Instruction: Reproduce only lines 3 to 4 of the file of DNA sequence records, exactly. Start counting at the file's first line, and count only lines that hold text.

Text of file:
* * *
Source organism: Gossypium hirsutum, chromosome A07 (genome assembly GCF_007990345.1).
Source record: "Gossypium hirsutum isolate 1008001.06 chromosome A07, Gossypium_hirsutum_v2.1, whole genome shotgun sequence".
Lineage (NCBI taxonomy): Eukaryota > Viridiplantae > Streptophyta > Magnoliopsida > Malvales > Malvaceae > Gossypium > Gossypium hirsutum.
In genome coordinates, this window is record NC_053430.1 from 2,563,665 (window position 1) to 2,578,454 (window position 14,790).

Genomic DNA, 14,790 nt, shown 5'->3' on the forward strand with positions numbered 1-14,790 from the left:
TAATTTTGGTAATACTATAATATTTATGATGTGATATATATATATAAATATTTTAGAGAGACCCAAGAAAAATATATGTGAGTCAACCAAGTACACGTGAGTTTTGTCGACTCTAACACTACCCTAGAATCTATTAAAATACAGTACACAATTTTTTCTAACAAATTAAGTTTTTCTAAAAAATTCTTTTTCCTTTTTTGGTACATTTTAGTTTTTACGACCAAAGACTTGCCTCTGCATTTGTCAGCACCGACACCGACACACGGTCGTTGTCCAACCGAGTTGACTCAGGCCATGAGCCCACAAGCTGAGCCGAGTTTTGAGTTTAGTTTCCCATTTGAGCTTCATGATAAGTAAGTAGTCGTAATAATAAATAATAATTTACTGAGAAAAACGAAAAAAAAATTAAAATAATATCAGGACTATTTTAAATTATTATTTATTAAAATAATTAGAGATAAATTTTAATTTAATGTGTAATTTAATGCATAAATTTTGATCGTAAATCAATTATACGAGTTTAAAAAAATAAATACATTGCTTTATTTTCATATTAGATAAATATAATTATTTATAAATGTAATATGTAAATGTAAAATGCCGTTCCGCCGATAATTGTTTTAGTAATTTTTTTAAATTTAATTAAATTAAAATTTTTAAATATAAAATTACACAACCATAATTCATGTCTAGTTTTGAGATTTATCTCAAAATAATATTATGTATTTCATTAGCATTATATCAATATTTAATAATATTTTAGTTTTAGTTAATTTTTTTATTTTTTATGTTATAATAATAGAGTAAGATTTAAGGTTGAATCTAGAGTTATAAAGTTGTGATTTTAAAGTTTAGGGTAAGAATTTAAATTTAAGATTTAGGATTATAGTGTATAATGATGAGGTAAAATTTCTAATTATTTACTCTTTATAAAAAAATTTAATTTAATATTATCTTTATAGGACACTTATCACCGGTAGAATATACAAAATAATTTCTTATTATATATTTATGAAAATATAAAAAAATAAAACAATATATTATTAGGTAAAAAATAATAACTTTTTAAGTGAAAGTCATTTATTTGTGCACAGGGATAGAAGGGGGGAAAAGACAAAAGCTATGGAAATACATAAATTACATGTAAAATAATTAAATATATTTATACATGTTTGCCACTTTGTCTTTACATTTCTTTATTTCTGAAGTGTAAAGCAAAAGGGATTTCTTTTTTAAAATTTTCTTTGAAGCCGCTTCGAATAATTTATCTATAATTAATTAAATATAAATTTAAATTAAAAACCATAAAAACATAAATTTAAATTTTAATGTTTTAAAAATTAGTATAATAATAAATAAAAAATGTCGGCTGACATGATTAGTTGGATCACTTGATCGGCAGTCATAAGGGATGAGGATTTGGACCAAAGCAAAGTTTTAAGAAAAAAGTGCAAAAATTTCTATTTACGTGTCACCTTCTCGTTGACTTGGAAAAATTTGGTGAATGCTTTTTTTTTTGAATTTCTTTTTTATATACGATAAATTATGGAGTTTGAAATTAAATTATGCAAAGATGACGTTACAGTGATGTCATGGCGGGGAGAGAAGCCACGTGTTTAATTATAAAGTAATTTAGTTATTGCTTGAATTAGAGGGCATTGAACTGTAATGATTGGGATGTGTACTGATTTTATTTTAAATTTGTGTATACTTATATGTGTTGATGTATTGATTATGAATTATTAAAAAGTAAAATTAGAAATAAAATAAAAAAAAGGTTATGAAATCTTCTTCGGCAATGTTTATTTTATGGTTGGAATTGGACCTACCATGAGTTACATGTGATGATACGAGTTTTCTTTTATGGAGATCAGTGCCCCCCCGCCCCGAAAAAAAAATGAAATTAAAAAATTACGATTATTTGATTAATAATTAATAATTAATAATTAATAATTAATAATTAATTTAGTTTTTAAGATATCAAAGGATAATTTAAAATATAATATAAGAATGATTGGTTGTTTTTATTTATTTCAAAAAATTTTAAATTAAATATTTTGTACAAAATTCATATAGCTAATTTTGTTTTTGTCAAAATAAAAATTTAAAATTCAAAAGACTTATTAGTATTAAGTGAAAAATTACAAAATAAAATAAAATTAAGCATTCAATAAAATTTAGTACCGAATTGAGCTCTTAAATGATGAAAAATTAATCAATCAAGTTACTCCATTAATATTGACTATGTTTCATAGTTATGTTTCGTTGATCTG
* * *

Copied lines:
Lineage (NCBI taxonomy): Eukaryota > Viridiplantae > Streptophyta > Magnoliopsida > Malvales > Malvaceae > Gossypium > Gossypium hirsutum.
In genome coordinates, this window is record NC_053430.1 from 2,563,665 (window position 1) to 2,578,454 (window position 14,790).